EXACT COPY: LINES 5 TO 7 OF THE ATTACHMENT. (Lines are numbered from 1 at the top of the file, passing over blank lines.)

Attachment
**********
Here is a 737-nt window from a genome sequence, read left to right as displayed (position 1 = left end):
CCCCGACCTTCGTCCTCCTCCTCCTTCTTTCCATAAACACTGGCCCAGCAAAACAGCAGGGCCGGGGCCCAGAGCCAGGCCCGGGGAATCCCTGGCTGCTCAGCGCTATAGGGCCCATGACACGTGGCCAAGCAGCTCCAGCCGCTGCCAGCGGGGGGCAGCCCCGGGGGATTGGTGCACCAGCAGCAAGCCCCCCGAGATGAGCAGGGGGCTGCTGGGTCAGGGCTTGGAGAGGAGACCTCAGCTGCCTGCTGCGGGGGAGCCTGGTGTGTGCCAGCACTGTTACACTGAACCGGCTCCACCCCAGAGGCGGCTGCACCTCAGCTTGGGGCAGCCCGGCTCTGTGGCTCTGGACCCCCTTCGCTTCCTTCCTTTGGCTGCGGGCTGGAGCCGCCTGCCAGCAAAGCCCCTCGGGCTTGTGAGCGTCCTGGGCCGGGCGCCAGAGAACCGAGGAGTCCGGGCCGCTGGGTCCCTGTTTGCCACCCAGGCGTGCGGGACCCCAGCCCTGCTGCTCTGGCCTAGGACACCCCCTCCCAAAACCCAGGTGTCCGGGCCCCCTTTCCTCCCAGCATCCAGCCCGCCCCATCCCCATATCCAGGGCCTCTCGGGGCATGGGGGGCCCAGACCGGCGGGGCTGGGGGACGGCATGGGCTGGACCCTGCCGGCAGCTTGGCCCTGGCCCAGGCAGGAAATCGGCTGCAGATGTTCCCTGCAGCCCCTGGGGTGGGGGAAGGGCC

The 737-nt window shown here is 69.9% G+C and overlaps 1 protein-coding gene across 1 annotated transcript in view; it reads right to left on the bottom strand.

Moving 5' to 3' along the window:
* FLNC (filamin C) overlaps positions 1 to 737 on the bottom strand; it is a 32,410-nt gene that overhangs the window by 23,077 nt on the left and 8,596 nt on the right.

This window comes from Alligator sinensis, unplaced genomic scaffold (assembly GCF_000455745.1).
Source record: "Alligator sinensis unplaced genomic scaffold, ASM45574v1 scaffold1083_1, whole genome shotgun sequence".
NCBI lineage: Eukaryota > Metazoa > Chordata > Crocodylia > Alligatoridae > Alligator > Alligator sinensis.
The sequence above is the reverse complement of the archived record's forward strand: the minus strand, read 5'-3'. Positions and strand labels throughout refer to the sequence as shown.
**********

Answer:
* FLNC (filamin C) overlaps positions 1 to 737 on the bottom strand; it is a 32,410-nt gene that overhangs the window by 23,077 nt on the left and 8,596 nt on the right.

This window comes from Alligator sinensis, unplaced genomic scaffold (assembly GCF_000455745.1).
Source record: "Alligator sinensis unplaced genomic scaffold, ASM45574v1 scaffold1083_1, whole genome shotgun sequence".